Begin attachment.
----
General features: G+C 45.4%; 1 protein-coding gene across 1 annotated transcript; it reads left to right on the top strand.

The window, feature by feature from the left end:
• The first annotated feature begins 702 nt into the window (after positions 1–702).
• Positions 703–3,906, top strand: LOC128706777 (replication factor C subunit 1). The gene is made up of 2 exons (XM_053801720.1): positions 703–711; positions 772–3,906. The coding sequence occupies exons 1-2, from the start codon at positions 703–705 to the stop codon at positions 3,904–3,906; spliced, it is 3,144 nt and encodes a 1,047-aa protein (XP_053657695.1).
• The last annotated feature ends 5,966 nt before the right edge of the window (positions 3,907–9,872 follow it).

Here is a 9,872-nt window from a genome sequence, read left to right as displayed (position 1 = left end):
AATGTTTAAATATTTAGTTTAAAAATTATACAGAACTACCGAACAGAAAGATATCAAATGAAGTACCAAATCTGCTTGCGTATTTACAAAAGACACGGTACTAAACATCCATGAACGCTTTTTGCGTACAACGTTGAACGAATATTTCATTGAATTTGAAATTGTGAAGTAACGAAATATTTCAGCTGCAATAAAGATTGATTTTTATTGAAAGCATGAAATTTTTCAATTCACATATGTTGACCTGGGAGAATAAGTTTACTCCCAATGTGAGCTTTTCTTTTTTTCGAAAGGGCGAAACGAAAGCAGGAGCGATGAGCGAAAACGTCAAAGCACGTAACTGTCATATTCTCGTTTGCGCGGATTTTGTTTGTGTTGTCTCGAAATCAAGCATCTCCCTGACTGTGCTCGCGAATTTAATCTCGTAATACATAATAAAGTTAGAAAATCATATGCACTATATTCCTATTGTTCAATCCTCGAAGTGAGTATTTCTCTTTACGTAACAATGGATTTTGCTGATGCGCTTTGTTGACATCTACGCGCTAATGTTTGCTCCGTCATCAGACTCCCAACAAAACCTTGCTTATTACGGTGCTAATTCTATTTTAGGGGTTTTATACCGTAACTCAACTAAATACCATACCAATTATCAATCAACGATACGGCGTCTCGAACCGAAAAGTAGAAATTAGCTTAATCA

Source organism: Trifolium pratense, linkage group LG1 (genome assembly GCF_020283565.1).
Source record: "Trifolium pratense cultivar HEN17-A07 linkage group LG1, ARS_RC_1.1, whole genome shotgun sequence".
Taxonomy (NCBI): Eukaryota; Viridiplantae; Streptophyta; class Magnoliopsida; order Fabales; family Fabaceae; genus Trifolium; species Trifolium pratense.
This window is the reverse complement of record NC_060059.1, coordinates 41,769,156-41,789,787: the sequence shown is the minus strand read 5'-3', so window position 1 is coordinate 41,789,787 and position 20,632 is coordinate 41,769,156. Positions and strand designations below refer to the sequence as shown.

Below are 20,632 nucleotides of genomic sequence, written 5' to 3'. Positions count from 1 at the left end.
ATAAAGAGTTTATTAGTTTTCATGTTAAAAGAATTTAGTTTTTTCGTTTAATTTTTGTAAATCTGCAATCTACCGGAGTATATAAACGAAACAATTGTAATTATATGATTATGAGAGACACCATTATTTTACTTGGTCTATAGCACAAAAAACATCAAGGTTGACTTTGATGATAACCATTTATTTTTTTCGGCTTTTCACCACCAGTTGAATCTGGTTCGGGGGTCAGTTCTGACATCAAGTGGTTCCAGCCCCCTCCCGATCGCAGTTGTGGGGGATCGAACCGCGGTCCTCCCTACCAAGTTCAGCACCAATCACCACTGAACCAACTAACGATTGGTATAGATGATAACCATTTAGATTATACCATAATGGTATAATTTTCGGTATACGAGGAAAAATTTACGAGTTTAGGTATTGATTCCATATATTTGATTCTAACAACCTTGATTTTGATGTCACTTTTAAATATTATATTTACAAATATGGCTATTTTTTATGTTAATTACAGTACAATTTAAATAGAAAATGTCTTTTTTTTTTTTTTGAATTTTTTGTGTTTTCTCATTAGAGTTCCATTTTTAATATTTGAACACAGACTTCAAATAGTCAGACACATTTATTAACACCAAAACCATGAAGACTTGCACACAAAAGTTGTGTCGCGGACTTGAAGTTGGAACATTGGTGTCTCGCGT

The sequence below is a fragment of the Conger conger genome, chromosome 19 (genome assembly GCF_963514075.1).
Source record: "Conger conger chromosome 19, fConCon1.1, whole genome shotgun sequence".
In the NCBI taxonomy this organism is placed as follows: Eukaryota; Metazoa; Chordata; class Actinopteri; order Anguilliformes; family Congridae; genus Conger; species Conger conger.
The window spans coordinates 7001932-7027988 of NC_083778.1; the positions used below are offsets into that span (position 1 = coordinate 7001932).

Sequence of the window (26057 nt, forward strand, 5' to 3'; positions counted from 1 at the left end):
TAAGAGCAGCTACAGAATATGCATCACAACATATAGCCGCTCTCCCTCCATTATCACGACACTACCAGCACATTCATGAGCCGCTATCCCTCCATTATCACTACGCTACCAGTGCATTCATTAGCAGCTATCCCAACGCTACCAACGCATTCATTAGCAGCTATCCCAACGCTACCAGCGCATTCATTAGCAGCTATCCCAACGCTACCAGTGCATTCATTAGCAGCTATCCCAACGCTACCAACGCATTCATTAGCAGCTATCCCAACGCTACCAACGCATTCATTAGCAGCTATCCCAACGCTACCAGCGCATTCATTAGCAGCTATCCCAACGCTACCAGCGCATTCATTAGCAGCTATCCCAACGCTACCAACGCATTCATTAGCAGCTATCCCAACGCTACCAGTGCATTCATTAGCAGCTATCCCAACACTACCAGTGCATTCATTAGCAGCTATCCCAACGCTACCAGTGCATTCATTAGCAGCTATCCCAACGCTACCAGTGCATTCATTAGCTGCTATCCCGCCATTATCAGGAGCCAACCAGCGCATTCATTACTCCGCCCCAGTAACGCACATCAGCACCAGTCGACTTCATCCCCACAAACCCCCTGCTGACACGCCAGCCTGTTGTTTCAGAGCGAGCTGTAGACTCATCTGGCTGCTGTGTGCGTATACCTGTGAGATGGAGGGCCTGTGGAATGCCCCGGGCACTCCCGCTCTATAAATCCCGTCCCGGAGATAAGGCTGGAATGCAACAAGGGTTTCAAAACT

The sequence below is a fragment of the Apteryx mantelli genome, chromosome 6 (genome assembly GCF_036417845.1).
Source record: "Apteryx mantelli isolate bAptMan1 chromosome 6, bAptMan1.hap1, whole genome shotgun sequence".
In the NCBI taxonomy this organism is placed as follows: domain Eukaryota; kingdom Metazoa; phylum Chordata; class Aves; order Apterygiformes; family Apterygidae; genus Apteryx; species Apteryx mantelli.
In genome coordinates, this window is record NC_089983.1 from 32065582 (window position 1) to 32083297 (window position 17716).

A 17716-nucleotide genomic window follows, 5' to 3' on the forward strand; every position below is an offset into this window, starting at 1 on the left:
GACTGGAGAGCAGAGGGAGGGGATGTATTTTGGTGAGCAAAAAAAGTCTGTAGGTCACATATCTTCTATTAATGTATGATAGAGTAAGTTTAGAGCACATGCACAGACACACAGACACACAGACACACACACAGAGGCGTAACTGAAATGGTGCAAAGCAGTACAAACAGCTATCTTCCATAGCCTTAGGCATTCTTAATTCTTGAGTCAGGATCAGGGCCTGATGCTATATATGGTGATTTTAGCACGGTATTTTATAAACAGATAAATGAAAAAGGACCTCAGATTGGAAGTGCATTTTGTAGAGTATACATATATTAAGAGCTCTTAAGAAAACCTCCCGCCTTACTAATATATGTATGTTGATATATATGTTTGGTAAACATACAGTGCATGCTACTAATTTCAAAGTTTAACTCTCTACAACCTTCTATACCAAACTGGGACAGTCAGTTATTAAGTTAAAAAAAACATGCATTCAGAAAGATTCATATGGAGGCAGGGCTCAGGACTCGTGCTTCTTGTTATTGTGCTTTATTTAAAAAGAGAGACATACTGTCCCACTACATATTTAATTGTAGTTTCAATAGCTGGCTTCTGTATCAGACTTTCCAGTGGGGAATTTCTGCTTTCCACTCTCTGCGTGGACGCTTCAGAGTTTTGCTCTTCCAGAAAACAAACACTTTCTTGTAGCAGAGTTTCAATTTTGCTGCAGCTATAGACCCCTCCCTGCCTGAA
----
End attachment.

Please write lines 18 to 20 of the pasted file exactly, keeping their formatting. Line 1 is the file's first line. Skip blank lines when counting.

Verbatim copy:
Sequence of the window (26057 nt, forward strand, 5' to 3'; positions counted from 1 at the left end):
TAAGAGCAGCTACAGAATATGCATCACAACATATAGCCGCTCTCCCTCCATTATCACGACACTACCAGCACATTCATGAGCCGCTATCCCTCCATTATCACTACGCTACCAGTGCATTCATTAGCAGCTATCCCAACGCTACCAACGCATTCATTAGCAGCTATCCCAACGCTACCAGCGCATTCATTAGCAGCTATCCCAACGCTACCAGTGCATTCATTAGCAGCTATCCCAACGCTACCAACGCATTCATTAGCAGCTATCCCAACGCTACCAACGCATTCATTAGCAGCTATCCCAACGCTACCAGCGCATTCATTAGCAGCTATCCCAACGCTACCAGCGCATTCATTAGCAGCTATCCCAACGCTACCAACGCATTCATTAGCAGCTATCCCAACGCTACCAGTGCATTCATTAGCAGCTATCCCAACACTACCAGTGCATTCATTAGCAGCTATCCCAACGCTACCAGTGCATTCATTAGCAGCTATCCCAACGCTACCAGTGCATTCATTAGCTGCTATCCCGCCATTATCAGGAGCCAACCAGCGCATTCATTACTCCGCCCCAGTAACGCACATCAGCACCAGTCGACTTCATCCCCACAAACCCCCTGCTGACACGCCAGCCTGTTGTTTCAGAGCGAGCTGTAGACTCATCTGGCTGCTGTGTGCGTATACCTGTGAGATGGAGGGCCTGTGGAATGCCCCGGGCACTCCCGCTCTATAAATCCCGTCCCGGAGATAAGGCTGGAATGCAACAAGGGTTTCAAAACT

The sequence below is a fragment of the Apteryx mantelli genome, chromosome 6 (genome assembly GCF_036417845.1).